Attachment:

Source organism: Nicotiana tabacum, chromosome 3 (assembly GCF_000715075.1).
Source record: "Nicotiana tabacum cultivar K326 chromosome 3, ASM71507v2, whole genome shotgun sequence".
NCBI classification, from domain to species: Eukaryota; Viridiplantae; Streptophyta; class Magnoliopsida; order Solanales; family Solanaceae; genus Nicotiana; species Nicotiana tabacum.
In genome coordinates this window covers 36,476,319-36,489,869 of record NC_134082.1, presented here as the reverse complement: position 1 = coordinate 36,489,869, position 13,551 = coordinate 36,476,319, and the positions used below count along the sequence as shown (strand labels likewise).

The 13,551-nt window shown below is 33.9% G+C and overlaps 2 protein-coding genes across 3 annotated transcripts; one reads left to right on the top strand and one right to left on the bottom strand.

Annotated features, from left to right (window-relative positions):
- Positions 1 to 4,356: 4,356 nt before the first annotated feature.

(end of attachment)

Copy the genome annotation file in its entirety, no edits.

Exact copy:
Source organism: Nicotiana tabacum, chromosome 3 (assembly GCF_000715075.1).
Source record: "Nicotiana tabacum cultivar K326 chromosome 3, ASM71507v2, whole genome shotgun sequence".
NCBI classification, from domain to species: Eukaryota; Viridiplantae; Streptophyta; class Magnoliopsida; order Solanales; family Solanaceae; genus Nicotiana; species Nicotiana tabacum.
In genome coordinates this window covers 36,476,319-36,489,869 of record NC_134082.1, presented here as the reverse complement: position 1 = coordinate 36,489,869, position 13,551 = coordinate 36,476,319, and the positions used below count along the sequence as shown (strand labels likewise).

The 13,551-nt window shown below is 33.9% G+C and overlaps 2 protein-coding genes across 3 annotated transcripts; one reads left to right on the top strand and one right to left on the bottom strand.

Annotated features, from left to right (window-relative positions):
- Positions 1 to 4,356: 4,356 nt before the first annotated feature.